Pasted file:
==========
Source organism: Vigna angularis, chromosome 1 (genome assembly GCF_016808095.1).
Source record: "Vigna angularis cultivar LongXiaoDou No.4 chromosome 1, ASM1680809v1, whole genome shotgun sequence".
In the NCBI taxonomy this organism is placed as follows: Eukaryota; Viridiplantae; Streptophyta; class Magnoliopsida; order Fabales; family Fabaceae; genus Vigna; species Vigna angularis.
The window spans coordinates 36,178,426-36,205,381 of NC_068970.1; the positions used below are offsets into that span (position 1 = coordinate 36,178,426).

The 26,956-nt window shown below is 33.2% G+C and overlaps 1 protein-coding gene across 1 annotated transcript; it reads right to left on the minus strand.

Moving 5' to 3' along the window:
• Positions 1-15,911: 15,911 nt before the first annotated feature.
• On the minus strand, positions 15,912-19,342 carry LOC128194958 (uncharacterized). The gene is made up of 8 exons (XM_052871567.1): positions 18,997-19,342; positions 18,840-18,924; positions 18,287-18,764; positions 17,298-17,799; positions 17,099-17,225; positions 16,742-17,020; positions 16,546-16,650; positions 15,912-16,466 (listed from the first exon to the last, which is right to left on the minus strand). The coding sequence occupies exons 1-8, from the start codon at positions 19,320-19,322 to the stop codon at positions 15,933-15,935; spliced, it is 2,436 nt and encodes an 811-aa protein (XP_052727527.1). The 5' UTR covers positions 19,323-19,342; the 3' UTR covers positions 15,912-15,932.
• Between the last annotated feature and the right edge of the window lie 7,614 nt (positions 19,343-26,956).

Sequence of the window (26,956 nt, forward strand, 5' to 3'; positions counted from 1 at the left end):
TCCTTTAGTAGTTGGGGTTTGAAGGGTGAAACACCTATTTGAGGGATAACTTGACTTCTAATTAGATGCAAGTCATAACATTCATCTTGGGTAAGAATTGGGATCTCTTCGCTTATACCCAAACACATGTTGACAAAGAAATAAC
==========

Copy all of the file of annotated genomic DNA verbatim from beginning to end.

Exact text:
Source organism: Vigna angularis, chromosome 1 (genome assembly GCF_016808095.1).
Source record: "Vigna angularis cultivar LongXiaoDou No.4 chromosome 1, ASM1680809v1, whole genome shotgun sequence".
In the NCBI taxonomy this organism is placed as follows: Eukaryota; Viridiplantae; Streptophyta; class Magnoliopsida; order Fabales; family Fabaceae; genus Vigna; species Vigna angularis.
The window spans coordinates 36,178,426-36,205,381 of NC_068970.1; the positions used below are offsets into that span (position 1 = coordinate 36,178,426).

The 26,956-nt window shown below is 33.2% G+C and overlaps 1 protein-coding gene across 1 annotated transcript; it reads right to left on the minus strand.

Moving 5' to 3' along the window:
• Positions 1-15,911: 15,911 nt before the first annotated feature.
• On the minus strand, positions 15,912-19,342 carry LOC128194958 (uncharacterized). The gene is made up of 8 exons (XM_052871567.1): positions 18,997-19,342; positions 18,840-18,924; positions 18,287-18,764; positions 17,298-17,799; positions 17,099-17,225; positions 16,742-17,020; positions 16,546-16,650; positions 15,912-16,466 (listed from the first exon to the last, which is right to left on the minus strand). The coding sequence occupies exons 1-8, from the start codon at positions 19,320-19,322 to the stop codon at positions 15,933-15,935; spliced, it is 2,436 nt and encodes an 811-aa protein (XP_052727527.1). The 5' UTR covers positions 19,323-19,342; the 3' UTR covers positions 15,912-15,932.
• Between the last annotated feature and the right edge of the window lie 7,614 nt (positions 19,343-26,956).

Sequence of the window (26,956 nt, forward strand, 5' to 3'; positions counted from 1 at the left end):
TCCTTTAGTAGTTGGGGTTTGAAGGGTGAAACACCTATTTGAGGGATAACTTGACTTCTAATTAGATGCAAGTCATAACATTCATCTTGGGTAAGAATTGGGATCTCTTCGCTTATACCCAAACACATGTTGACAAAGAAATAAC